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As more inpatient care shifts to outpatient settings, competition in ambulatory surgery intensifies

Week of June 23 - June 29, 2024
4 minutes
The Buzz This Week 

The push to shift some medical procedures from the expensive inpatient setting to a less costly outpatient site has been increasing for more than a decade. Value-based reimbursement models, which incent providers to reduce the cost of care while maintaining quality and outcomes, have fueled the trend. Clinical studies have shown that patient outcomes for certain surgeries performed in ambulatory facilities are similar or better than inpatient settings, which has accelerated efforts to move healthcare delivery to an outpatient setting when appropriate.

As one academic medical center executive recently stated in an article in Becker’s, “the real growth is [being driven by] the decreasing need for hospital beds in the future. Many services, orthopedics being a prime example, already have moved from primarily an inpatient to an outpatient environment. We’re going to see more of that with more services, as procedures become less invasive and slide down to ambulatory surgery centers with overnight stay capacity, and then out of surgery centers to office buildings.” Additionally, recent consumer preference trends favor convenient, outpatient care—avoiding a hospital stay if at all possible.

These dynamics are driving demand for ambulatory surgery centers (ASCs) that can offer convenient, lower-cost healthcare alternatives. ASCs can provide “easier scheduling, shorter wait times, faster procedures and more personalized care.”

As a result, competition in the ASC sector has intensified. Not-for-profit health systems’ lingering financial challenges from the pandemic have limited their ability to invest in ambulatory network growth, including ASCs. In addition, they make a bigger margin on procedures performed in designated hospital outpatient department (HOPD) sites. 

Furthermore, as a leading physician at a spine surgery-focused ASC in California noted, “most hospital systems lack the ability to encourage the efficiency and flexibility to manage a profitable ASC. Therefore, venture capital firms and existing big ASC players who have reliably demonstrated the necessary traits for succeeding will continue to do well.”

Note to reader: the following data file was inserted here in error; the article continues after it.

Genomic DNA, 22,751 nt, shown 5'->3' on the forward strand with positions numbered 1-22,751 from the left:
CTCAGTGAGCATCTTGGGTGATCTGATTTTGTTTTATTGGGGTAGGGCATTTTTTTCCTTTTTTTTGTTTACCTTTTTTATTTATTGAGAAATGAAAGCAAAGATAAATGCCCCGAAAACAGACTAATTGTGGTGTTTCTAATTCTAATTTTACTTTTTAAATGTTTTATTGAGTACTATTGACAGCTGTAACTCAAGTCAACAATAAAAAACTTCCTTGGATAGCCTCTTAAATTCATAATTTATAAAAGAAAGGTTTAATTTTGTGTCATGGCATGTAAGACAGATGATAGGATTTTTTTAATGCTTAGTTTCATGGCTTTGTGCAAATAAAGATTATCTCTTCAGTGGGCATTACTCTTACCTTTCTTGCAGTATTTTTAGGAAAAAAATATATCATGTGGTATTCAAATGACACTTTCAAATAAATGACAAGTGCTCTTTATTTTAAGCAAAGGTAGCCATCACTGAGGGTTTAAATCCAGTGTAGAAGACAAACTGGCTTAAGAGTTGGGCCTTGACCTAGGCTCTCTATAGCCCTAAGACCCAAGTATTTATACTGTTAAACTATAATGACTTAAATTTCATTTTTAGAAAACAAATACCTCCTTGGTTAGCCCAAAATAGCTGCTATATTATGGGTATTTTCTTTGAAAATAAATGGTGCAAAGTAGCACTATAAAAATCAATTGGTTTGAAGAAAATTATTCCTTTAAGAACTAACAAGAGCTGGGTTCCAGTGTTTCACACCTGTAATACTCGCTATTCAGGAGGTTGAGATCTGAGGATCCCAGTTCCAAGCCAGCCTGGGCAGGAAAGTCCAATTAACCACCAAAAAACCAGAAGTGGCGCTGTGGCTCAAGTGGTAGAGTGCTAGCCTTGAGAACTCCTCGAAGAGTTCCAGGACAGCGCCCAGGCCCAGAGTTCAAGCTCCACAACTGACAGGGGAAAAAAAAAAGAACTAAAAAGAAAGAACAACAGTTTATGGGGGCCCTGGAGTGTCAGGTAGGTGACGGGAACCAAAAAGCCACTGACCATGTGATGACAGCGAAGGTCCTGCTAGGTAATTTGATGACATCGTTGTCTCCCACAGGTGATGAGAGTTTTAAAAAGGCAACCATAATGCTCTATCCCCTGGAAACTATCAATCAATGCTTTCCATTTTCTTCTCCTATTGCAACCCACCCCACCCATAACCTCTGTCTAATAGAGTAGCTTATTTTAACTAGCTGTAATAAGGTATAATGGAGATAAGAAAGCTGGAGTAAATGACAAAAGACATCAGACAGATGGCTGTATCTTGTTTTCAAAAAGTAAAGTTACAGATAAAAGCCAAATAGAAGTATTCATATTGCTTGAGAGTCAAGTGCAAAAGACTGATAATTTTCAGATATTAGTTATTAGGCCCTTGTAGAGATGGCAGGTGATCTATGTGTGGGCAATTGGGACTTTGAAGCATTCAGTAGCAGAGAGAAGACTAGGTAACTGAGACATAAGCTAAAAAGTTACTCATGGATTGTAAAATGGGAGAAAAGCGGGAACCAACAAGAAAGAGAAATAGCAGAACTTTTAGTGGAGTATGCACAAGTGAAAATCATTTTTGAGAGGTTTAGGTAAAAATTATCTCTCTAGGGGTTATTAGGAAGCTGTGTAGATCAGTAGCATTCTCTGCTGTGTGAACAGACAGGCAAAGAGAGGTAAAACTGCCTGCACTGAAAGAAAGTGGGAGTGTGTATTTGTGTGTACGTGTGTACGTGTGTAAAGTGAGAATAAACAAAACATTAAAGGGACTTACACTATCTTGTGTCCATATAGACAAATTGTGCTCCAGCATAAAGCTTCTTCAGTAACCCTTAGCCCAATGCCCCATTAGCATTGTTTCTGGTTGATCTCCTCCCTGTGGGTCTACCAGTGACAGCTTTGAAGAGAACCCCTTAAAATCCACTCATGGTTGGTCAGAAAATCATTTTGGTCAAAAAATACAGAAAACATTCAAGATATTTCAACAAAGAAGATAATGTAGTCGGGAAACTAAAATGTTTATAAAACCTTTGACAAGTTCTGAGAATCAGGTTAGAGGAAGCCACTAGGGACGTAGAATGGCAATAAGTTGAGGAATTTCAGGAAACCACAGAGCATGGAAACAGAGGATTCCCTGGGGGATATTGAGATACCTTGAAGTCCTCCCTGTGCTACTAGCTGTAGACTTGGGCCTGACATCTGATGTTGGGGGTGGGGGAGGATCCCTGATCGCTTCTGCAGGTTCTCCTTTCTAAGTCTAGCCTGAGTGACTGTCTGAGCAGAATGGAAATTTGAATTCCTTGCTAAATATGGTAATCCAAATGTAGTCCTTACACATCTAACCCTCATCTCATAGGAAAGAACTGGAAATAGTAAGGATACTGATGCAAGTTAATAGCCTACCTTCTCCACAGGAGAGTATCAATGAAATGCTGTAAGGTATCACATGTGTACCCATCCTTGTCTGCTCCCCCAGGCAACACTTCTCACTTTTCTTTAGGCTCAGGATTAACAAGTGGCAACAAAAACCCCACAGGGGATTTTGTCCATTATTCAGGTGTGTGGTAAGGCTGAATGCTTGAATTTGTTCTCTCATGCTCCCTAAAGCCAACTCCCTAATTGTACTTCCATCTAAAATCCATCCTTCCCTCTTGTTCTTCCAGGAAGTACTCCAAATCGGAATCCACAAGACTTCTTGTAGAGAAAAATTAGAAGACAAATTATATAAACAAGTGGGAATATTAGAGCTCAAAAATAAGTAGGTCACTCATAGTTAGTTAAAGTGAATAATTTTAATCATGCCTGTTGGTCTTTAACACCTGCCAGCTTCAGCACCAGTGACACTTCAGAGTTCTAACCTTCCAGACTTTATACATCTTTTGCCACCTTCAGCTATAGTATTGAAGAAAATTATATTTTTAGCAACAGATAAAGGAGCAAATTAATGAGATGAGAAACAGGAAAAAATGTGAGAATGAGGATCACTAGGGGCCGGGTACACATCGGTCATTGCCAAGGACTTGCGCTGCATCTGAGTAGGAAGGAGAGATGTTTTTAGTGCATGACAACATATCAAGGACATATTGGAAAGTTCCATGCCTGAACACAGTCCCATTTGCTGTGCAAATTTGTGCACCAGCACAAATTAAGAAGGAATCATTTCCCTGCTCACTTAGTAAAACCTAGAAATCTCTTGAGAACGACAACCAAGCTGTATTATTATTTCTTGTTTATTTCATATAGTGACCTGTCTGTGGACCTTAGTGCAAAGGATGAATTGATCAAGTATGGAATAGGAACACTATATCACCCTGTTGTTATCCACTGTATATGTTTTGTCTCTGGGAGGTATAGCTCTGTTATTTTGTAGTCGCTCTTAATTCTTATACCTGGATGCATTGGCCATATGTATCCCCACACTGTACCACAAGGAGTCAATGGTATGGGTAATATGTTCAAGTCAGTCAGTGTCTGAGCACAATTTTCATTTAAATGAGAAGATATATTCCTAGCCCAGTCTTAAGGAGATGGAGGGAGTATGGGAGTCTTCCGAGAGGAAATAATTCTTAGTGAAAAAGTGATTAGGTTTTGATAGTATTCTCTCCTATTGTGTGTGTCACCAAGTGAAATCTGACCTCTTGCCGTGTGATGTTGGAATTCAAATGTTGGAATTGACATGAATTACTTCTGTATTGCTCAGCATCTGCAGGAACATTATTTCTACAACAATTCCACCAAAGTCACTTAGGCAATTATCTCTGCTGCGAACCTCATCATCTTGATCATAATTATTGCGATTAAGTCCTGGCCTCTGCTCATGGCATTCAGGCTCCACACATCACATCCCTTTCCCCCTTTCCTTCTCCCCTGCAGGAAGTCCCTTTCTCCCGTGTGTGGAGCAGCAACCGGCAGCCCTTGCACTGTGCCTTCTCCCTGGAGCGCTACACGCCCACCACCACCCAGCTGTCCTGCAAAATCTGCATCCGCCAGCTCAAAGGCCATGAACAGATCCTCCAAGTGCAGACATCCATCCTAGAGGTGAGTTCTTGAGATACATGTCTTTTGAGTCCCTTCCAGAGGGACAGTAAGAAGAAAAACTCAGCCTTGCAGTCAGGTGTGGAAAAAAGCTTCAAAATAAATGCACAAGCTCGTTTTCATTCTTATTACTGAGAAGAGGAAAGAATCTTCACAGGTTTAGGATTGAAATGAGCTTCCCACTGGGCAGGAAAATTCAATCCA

However, in the meantime, physicians are coalescing privately to fund new ASCs. These ventures provide the opportunity to receive a larger portion of revenue generated as compared to the procedures and surgeries they provide in a hospital setting, particularly from technical fees. ASCs now compete with local health system-based surgical services and are drawing specialists (particularly in cardiology and orthopedics) away from legacy hospitals and health systems.  

For-profit providers, payers, and private equity firms are also taking advantage of this market opportunity. Optum (part of UnitedHealth Group) now owns more than 320 ASCs. The Tenet Healthcare Corporation, a for-profit healthcare provider, acquired more than 90 ASCs across 21 states in 2021. For-profit HCA Healthcare owns more than 120 ASCs in the US. It reported $17 billion in ASC revenue and $1.8 billion in income from ASC services in the first quarter of 2024. Private equity firms that have invested include KKR, Apollo (Hybrid Value Fund), Partners Group, Omers, and Bain Capital, among others.

In some markets, the competition between independent ASCs and legacy health systems has become extreme. A CEO of a surgical group based in St. Louis, Missouri, recently stated in an article in Becker’s, “to call it adversarial would be an understatement. ASCs are often the only competitors of the hospital business. ASCs were nonexistent in the ‘60s and were barely around in the ‘70s. Now, there are more ASCs than hospitals.” 

Why It Matters

As medical care moves from the inpatient hospital setting to less-costly outpatient sites like ASCs, significant strategic market opportunities exist. Health systems, physician groups, and payer-providers that establish strong ASC networks will reap the benefits of the increased demand for outpatient surgeries and procedures. In addition, they can potentially leverage their lower-cost care delivery model to perform well under risk-based reimbursement contracts.

The ASC market size was estimated to be $84 billion in 2020. It is projected to grow to $131 billion by 2031, as governmental agencies, payers, and providers are redoubling their efforts to rein in healthcare expenditures by shifting appropriate surgeries and procedures to a lower-cost outpatient setting.  

The industry is still highly fragmented. More than 70% of ASCs are independently owned, and the remaining 30% are owned by larger companies. First-movers and organizations willing to take an aggressive stance in the ASC sector will benefit. However, the window of opportunity will soon fade, given the level of interest in the ASC sector and clamoring of investors looking to corner the market.  

Forward-looking healthcare organizations should consider prioritizing investments in ASCs, building partnerships with local physician surgical practices, and strengthening their network of referring physicians.  


Becker’s Hospital Review: 
Optum, HCA, Tenet fight for ASC market share

“Adversarial would be an understatement”: The tumultuous dynamic between hospitals, ASCs

ASCs' next frontier

UnitedHealth Group:
Shifting Common Outpatient Procedures to ASCs Can Save Consumers More than $680 per Procedure

US News & World Report 
How Are Patients Choosing Ambulatory Surgery Centers?

Editorial advisor: Roger Ray, MD, Chief Physician Executive.


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